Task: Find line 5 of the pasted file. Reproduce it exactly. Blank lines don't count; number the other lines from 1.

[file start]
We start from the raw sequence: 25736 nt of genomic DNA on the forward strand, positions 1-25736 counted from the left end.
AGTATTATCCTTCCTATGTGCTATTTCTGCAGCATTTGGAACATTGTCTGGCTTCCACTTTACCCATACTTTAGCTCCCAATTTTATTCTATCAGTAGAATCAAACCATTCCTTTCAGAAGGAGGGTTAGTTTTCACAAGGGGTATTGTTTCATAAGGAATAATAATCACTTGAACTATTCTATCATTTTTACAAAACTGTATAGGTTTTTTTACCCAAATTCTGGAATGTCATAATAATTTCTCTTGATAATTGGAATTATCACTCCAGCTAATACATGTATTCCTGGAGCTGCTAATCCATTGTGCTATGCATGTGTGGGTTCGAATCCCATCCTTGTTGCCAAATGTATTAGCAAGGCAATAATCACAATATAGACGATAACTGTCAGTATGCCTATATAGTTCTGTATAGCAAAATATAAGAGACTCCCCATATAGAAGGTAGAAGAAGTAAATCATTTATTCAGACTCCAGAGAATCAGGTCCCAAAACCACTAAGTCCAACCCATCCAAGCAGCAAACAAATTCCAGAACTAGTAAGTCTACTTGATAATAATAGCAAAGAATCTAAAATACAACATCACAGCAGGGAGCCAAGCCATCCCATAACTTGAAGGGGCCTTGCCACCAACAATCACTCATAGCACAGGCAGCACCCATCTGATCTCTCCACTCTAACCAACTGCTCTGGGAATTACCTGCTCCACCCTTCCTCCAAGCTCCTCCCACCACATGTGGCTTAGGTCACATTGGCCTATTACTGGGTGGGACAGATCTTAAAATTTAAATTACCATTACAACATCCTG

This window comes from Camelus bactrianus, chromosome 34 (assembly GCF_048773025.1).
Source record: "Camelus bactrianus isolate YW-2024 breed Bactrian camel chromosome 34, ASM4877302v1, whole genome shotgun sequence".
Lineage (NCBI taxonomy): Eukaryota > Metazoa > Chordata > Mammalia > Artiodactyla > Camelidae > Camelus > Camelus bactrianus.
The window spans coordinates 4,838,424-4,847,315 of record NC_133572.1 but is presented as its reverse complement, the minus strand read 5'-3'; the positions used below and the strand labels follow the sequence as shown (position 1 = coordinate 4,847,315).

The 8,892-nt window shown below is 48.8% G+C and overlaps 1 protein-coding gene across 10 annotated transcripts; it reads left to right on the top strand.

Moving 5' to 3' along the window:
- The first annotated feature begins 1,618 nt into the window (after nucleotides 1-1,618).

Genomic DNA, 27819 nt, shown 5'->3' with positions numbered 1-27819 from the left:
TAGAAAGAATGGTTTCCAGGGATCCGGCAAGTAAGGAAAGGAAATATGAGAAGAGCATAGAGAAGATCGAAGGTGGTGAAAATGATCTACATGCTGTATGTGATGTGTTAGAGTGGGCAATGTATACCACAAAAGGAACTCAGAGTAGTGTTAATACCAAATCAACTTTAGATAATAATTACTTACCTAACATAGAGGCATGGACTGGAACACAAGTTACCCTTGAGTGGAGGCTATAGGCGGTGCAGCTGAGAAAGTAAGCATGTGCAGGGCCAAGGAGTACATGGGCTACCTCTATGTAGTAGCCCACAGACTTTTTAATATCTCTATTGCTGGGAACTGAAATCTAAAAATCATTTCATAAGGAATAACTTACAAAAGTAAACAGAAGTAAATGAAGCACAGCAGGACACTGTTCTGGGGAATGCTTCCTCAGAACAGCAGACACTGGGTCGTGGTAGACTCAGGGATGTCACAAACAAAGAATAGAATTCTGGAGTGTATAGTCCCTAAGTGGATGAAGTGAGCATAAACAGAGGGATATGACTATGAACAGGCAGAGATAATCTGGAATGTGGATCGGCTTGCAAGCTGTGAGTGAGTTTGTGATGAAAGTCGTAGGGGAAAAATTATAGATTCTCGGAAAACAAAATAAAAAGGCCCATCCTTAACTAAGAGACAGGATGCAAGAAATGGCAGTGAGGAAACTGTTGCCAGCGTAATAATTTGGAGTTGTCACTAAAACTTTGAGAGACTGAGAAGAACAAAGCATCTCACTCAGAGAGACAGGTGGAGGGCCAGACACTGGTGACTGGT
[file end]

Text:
Lineage (NCBI taxonomy): Eukaryota > Metazoa > Chordata > Mammalia > Artiodactyla > Camelidae > Camelus > Camelus bactrianus.